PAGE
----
Saturday, February 21, 2015

Two Turntables and a Microphone.. Beck

As promised in my Chinese New Years post, I'm going to be updating the blog on a more regular basis with what's been happening with construction and other various layout projects.

One such project, which is close to completion, is the turntable at York B Yard.  The B Yard in York had a 80' turntable and is a focal point of the yard.  The 3 stall engine house was here and all engines and motor cars were turned on the turntable.  One of the unusual features was how it turned:  The crew would hook up the air hose from the engine to the turntable and would actuate a piston which would press a plunger against cogs to turn the table.  I'm debating whether to add that visual feature to the model.

Not seeing any commercial offerings for a 80' turntable, and not wanting to try and build one from scratch, I looked at what was available commercially and came to the conclusion the Walther's 90' turntable was a close match visually.  The difference in length was a real one inch, but by modifying it, I felt I could come up with a good representation of the York Turntable.

This picture from George Hinton's book on the Ma & Pa was taken by W.R. Wright.  Here you can see one of the unique features of the turntable:  The pit walls dropped down to ground level where there were no tracks to connect with.

I chose this Walther's 90' Turntable to modify to represent the one in York.

After marking where to cut the walls down, I used my Dremel with a cutoff disk to cut down the pit walls.

I figured it would be easier to detail the pit before working on the rest of the turntable.  I painted the pit with cheap craft paint on the bottom and used black sanding grout to cover the bottom.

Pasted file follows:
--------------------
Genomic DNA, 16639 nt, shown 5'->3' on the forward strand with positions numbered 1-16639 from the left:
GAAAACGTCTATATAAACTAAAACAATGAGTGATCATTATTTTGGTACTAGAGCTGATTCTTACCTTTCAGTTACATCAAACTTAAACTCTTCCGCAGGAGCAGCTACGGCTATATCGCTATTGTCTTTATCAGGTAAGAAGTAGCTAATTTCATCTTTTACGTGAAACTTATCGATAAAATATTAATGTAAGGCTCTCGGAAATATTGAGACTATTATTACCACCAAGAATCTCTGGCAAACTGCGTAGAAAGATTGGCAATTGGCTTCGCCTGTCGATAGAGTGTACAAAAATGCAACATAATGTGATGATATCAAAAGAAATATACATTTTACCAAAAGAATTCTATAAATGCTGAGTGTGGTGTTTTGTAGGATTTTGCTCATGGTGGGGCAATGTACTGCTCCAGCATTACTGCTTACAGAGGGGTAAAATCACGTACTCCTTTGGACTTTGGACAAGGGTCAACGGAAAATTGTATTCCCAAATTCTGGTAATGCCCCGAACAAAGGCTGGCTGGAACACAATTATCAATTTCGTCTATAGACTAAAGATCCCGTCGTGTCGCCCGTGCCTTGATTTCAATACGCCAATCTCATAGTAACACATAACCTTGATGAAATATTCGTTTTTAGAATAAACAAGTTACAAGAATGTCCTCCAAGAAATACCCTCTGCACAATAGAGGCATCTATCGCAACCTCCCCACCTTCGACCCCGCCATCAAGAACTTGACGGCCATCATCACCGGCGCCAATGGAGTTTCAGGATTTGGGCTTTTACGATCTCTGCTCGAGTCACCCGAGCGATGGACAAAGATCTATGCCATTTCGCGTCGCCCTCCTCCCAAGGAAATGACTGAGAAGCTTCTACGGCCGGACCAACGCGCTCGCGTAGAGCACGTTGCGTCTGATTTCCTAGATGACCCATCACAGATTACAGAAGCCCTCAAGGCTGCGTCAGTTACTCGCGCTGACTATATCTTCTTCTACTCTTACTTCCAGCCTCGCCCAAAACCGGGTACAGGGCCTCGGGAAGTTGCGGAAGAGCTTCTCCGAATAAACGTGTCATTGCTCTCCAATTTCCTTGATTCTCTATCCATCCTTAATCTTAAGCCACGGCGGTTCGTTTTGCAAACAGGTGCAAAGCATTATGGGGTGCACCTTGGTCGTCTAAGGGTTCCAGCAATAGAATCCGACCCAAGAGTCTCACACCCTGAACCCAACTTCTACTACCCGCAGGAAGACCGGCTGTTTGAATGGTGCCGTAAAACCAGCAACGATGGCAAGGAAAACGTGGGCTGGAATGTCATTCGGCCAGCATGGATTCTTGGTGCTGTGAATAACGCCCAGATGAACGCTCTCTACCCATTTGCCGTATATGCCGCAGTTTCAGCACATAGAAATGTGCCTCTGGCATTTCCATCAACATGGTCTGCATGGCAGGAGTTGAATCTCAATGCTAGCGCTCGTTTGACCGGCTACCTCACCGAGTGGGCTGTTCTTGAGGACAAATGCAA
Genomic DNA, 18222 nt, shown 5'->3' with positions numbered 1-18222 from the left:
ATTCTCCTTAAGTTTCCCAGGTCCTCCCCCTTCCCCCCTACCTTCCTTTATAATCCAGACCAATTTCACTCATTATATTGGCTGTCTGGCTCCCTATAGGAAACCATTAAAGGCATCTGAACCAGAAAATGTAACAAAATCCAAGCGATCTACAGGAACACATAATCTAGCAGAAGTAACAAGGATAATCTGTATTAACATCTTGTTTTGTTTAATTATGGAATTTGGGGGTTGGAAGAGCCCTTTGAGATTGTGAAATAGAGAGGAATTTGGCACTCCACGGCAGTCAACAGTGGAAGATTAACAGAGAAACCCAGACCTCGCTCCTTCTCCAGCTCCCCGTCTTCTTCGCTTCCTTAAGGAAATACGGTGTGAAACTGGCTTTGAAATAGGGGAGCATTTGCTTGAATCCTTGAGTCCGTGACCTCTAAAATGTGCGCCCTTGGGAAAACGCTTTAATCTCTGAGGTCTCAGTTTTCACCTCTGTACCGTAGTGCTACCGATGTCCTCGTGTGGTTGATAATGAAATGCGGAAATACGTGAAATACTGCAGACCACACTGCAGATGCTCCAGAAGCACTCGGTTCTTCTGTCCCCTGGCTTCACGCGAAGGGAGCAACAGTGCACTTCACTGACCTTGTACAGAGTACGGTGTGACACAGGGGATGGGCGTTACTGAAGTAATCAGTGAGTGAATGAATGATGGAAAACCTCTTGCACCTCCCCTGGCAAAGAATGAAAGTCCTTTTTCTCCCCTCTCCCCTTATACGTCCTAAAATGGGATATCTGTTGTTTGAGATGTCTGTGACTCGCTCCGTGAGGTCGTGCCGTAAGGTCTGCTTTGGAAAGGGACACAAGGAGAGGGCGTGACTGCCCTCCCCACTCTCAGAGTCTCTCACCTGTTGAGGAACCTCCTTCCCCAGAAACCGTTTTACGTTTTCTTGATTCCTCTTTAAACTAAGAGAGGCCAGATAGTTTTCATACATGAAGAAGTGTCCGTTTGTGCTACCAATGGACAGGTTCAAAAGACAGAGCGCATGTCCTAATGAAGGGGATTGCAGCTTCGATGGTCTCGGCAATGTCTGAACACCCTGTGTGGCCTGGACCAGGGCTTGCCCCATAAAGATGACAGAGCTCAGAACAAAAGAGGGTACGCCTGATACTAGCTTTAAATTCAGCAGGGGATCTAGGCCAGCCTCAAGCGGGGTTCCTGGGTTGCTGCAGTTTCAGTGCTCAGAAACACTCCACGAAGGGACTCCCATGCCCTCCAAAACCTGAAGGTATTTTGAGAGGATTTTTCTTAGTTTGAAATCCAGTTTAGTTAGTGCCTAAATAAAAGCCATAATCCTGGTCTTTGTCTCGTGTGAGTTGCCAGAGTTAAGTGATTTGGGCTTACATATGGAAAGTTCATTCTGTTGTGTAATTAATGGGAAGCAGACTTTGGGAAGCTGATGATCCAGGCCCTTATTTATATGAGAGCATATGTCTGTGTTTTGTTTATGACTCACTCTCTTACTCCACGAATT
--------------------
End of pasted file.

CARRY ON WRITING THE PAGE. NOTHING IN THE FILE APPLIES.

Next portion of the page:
After the paint and grout dried I dumped off the loose grout.  I then wet down the grout with wet water and sprinkled on fine sand colored grout and some Scenic Express ground cover.  I the added diluted white glue to glue everything in place. 

Some of the areas where the York Turntable differs from the Walther's model is that it does not have an operator's cabin, nor does it have side railings.  I cut off the platform for the operator's cabin and the mounts for the railings.

The deck after surgery.

After all modifications I finished building the turntable according to the instructions. 
Here it is ready to be tested with my trusty old MRC power pack.

Here it is being test fitted back into the hole I cut out for it.  I had to cut a notch in one Gatorfoam cross brace to fit the turntable with the electric motor housing now attached.

I couldn't resist posing a engine on it for a picture. :)

All that's left to do is to fasten the turntable down the to layout and hook up the power supply and fascia control switch.  Once this is done I'll have two operating turntables at each end of the layout.


  1. Hi Ted: Your adaption if the Walthers turntable looks very good. How is the track on the deck powered? Do you have copies of my slides of the Turntable?
    Dick Bradley

  2. Hi Dick,

    Walthers has two brass cams separated by a thick plastic washer. Two long brass strips are attached to a plastic tab with screws and washers. Your feeder wires are connected to the screws.

    I do not have any copies of your slides but I definitely would like to see some more pictures so I can add some details to the turntable. :)


  3. Terrific description of building the York turntable. How do you plan on powering and indexing it? I am finally starting to create my own version of the Ma&Pa northern division (Cardiff to York with a Baltimore staging yard). You have a large head start on me!

  4. Hi Steve,

    Thanks for the feedback on what I've done. I think I might make a few more minor modifications to the turntable after obtaining some closeup pictures from my friend Dick Bradley. I'm powering the turntable with the optional Walthers motor. It fits right in the under table housing. We will index by eye: the operator will have to skillfully line it up on his own. ;) Good luck on your version of the Northern Div! I find it's more industrial and gritty nature appeals to me more than the Southern Div, especially the York area.